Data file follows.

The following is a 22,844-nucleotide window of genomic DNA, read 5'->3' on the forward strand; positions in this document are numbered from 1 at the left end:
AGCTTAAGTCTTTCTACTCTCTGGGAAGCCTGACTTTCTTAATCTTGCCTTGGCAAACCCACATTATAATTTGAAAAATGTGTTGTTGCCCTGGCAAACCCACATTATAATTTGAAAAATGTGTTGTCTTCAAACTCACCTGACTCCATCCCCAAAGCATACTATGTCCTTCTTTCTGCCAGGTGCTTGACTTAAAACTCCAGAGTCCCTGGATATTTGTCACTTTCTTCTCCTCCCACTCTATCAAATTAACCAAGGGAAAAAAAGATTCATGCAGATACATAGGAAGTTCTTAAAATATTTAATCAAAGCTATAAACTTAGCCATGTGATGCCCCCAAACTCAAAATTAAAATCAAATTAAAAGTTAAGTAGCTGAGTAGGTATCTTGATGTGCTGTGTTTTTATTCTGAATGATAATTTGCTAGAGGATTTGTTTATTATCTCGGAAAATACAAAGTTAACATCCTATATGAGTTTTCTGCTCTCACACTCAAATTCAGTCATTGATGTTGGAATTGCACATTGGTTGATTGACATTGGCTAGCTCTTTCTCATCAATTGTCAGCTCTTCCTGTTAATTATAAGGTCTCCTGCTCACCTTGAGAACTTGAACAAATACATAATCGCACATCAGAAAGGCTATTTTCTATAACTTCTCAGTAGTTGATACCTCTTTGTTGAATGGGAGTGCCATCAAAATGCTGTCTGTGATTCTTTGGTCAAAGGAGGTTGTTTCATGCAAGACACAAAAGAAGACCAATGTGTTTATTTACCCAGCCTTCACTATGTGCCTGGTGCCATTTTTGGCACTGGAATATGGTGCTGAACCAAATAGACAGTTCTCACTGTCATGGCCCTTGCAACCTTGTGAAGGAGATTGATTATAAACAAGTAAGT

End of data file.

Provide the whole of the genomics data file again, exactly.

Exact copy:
The following is a 22,844-nucleotide window of genomic DNA, read 5'->3' on the forward strand; positions in this document are numbered from 1 at the left end:
AGCTTAAGTCTTTCTACTCTCTGGGAAGCCTGACTTTCTTAATCTTGCCTTGGCAAACCCACATTATAATTTGAAAAATGTGTTGTTGCCCTGGCAAACCCACATTATAATTTGAAAAATGTGTTGTCTTCAAACTCACCTGACTCCATCCCCAAAGCATACTATGTCCTTCTTTCTGCCAGGTGCTTGACTTAAAACTCCAGAGTCCCTGGATATTTGTCACTTTCTTCTCCTCCCACTCTATCAAATTAACCAAGGGAAAAAAAGATTCATGCAGATACATAGGAAGTTCTTAAAATATTTAATCAAAGCTATAAACTTAGCCATGTGATGCCCCCAAACTCAAAATTAAAATCAAATTAAAAGTTAAGTAGCTGAGTAGGTATCTTGATGTGCTGTGTTTTTATTCTGAATGATAATTTGCTAGAGGATTTGTTTATTATCTCGGAAAATACAAAGTTAACATCCTATATGAGTTTTCTGCTCTCACACTCAAATTCAGTCATTGATGTTGGAATTGCACATTGGTTGATTGACATTGGCTAGCTCTTTCTCATCAATTGTCAGCTCTTCCTGTTAATTATAAGGTCTCCTGCTCACCTTGAGAACTTGAACAAATACATAATCGCACATCAGAAAGGCTATTTTCTATAACTTCTCAGTAGTTGATACCTCTTTGTTGAATGGGAGTGCCATCAAAATGCTGTCTGTGATTCTTTGGTCAAAGGAGGTTGTTTCATGCAAGACACAAAAGAAGACCAATGTGTTTATTTACCCAGCCTTCACTATGTGCCTGGTGCCATTTTTGGCACTGGAATATGGTGCTGAACCAAATAGACAGTTCTCACTGTCATGGCCCTTGCAACCTTGTGAAGGAGATTGATTATAAACAAGTAAGT